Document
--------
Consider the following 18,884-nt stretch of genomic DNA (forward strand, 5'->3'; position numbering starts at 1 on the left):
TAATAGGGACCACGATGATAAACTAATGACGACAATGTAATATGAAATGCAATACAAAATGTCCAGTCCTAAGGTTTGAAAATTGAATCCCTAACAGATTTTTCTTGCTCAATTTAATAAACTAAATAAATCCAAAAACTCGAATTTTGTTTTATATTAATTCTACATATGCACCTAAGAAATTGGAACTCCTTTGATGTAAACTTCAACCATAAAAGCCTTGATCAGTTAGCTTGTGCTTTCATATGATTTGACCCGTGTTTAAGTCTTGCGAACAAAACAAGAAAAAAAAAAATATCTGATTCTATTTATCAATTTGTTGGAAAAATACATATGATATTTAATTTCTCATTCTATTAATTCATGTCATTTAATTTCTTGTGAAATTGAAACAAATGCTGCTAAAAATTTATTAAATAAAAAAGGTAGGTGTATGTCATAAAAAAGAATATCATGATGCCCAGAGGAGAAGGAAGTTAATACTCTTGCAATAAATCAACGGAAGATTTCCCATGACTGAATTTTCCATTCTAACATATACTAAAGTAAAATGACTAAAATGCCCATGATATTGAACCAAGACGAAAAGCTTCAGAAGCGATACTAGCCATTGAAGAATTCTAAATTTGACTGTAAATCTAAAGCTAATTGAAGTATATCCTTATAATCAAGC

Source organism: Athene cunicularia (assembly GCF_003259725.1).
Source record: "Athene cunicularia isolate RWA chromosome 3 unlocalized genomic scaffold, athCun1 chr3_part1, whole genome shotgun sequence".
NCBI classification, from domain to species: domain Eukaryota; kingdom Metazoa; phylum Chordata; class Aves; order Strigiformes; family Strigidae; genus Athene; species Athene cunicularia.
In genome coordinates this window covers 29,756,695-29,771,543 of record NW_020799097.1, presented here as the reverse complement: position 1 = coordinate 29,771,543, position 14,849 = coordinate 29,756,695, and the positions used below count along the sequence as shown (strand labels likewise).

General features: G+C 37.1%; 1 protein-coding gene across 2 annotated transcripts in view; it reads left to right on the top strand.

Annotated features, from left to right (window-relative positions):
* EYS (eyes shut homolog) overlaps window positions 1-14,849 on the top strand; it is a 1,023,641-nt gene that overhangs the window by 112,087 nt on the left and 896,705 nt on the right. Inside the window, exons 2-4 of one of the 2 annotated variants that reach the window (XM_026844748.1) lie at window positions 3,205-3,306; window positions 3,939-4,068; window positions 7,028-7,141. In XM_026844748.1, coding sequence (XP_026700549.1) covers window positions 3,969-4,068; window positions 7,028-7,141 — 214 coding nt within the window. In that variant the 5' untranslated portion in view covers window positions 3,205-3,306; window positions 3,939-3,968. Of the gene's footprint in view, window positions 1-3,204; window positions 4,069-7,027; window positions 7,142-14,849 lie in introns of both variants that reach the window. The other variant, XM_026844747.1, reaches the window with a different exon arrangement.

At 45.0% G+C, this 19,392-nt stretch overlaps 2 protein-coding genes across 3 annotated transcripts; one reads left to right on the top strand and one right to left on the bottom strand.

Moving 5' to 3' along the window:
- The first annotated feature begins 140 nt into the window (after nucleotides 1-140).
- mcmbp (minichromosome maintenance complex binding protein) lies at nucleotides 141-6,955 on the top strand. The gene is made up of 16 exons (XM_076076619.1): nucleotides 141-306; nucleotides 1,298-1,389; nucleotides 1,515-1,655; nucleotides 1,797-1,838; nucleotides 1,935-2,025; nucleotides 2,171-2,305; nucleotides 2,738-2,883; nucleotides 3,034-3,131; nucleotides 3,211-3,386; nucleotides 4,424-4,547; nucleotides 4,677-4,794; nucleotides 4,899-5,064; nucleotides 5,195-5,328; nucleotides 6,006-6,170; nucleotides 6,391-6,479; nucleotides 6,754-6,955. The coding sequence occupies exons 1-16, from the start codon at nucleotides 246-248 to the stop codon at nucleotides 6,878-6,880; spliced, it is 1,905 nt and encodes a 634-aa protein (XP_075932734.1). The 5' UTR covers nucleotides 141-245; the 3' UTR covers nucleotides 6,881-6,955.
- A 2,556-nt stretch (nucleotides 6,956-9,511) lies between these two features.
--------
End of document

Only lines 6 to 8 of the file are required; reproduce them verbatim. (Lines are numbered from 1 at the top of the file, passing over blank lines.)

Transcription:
In genome coordinates this window covers 29,756,695-29,771,543 of record NW_020799097.1, presented here as the reverse complement: position 1 = coordinate 29,771,543, position 14,849 = coordinate 29,756,695, and the positions used below count along the sequence as shown (strand labels likewise).

General features: G+C 37.1%; 1 protein-coding gene across 2 annotated transcripts in view; it reads left to right on the top strand.

Annotated features, from left to right (window-relative positions):